Philadelphia Orchestra’s Barnes/Stokowski Festival Leaves String Ensemble Speechless


Haverford High School’s String Ensemble poses in front of the Kimmel Center in Center City, Philadelphia.

Gina Ngo, Editor-in-Chief

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The world-renowned Philadelphia Orchestra offered a unique opportunity for Haverford High School’s String Ensemble to attend their open rehearsal on Thursday, October 4, during their two-week Barnes/Stokowski Festival at the Kimmel Center in Center City, Philadelphia.  

As the ensemble attended the open rehearsal for the second time within a five-month period, students were able to enjoy the contrasting repertoire, this time with actors rehearsing on stage to depict the story of two innovators in art and music during the early 20th century. String Ensemble members got the opportunity to absorb the historical culture of the arts portrayed through a variety of music with a broad range of dynamics and acting.

Dr. Albert C. Barnes, a former resident of Philadelphia, founded the Barnes Foundation in 1922 to advocate education in contemporary art and display his collection of Impressionist and Post-Impressionist paintings – some of which included African sculpture and horticulture – from various artists overseas.  

Leopold Stokowski, director of the Philadelphia Orchestra during the early 20th century, expanded the orchestra and presented new interpretations of music within his conducted performances. Both Barnes and Stokowski supported one another’s performances or art galleries by being frequent attendees and exchanging letters about modern art or music. Barnes and Stokowski’s relationship was portrayed through a theatrical performance during brief intermissions of the orchestra’s music.  

The Philadelphia Orchestra, led by Principal Guest Conductor Stéphane Denève, kicked off their rehearsal with The Creation of the World, a ballet composed in 1923 by Frenchman Darius Milhaud, who became inspired by American jazz during his visit to Harlem, New York City. The performance consisted of five components – Chaos before Creation, Lifting Darkness and Creation of Trees, Plants, Insects, Birds, and Beasts, Man and Woman are Created, The Desire of Man and Woman, and The Kiss – that illustrated a sequence of romance build-up. The art sketches that corresponded to the music were displayed on large screens to enhance the nature of the performance.   

An uncommon opportunity the String Ensemble had the privilege to enjoy was listening to Francis Poulenc’s Organ Concerto. Even more enticing was the on-screen display of the organist Peter Richard Conte’s effortless movements of the hand and feet on the organ’s keys.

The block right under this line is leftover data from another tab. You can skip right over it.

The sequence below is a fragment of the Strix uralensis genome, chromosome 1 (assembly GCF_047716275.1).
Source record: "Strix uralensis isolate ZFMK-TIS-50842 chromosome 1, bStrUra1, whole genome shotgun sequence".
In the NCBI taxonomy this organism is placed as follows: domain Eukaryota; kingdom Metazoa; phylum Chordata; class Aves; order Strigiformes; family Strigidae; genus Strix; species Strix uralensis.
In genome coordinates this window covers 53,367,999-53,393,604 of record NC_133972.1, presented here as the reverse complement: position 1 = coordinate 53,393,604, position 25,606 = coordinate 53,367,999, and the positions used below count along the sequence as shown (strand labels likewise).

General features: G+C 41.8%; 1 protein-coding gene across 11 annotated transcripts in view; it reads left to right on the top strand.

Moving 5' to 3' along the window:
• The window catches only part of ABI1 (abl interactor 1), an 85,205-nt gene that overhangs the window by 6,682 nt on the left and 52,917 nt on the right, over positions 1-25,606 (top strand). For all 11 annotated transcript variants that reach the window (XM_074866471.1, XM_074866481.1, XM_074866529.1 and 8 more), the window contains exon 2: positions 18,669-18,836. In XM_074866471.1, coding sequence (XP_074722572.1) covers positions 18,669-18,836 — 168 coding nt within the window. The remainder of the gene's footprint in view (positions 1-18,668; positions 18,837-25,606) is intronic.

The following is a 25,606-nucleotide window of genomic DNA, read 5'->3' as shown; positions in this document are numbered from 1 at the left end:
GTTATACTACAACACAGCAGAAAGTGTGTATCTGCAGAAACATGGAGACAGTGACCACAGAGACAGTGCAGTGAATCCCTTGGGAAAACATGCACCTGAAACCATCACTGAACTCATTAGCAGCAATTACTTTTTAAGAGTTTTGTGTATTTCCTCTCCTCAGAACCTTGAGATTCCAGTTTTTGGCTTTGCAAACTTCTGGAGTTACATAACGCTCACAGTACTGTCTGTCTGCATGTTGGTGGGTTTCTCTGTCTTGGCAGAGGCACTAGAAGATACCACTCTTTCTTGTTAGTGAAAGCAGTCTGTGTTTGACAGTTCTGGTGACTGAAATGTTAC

Pearl Park, a cellist in the String Ensemble, said, “It never occurred to me how different the organ was from the piano. That is, the sound frequency and the amount of effort and practice it must have taken to master the precision on the keys of the organ”.  

The String Ensemble concurred in attending this particular open rehearsal of the Philadelphia Orchestra primarily because of the finale piece on their program, The Rite of Spring, a ballet piece composed by Igor Stravinsky, and introduced to Philadelphia in the early 1920s by Stokowski. Not only was this piece special because it commemorated the nearly century-old anniversary of its premiere, but also because the String Ensemble performed an abridged version of it in 2017-2018.  

“Hearing The Rite of Spring from the professionals was amazing,” Park said. “I loved watching the synchronized bow movements and the amount of crescendo and decrescendo in the piece.”   

Oli Horyn, a bass player of the String Ensemble, reflected on her experience.

“The performance was completely unpredictable. As compared to Pines of Rome, which was a relatively linear piece, the build-up to the final moment when the brass played out over the edges of the levels in Verizon Hall was where all the goosebumps had been set aside for,” Horyn said. She added, “The Rite of Spring would transition from peaceful soft strings and woodwinds to fortissimo percussion and low brass in a split second. Although I have seen this before in a concert, I still got the chills when I listened to the numerous quick jumps of dynamics.”

String Ensemble Conductor, Joseph Brennan’s popular saying, “Be the duck on the pond” was manifested in the Philadelphia Orchestra’s performance. Similar to the image of a duck gliding naturally through a pond but with their hidden feet kicking arduously beneath the water, the musicians of the Philadelphia Orchestra made playing their instruments appear simple on the surface, when in reality, they rehearsed strenuously to perfect every rhythm and note.

The Philadelphia Orchestra’s performance has once again left the members of the String Ensemble speechless. The synchronization of hand movement, immaculate rhythm, professionalism, and high level of musicianship among the nearly 100 musicians in the orchestra, magnifies the String Ensemble members’ love for music and inspires them to aim high in their musical endeavors.


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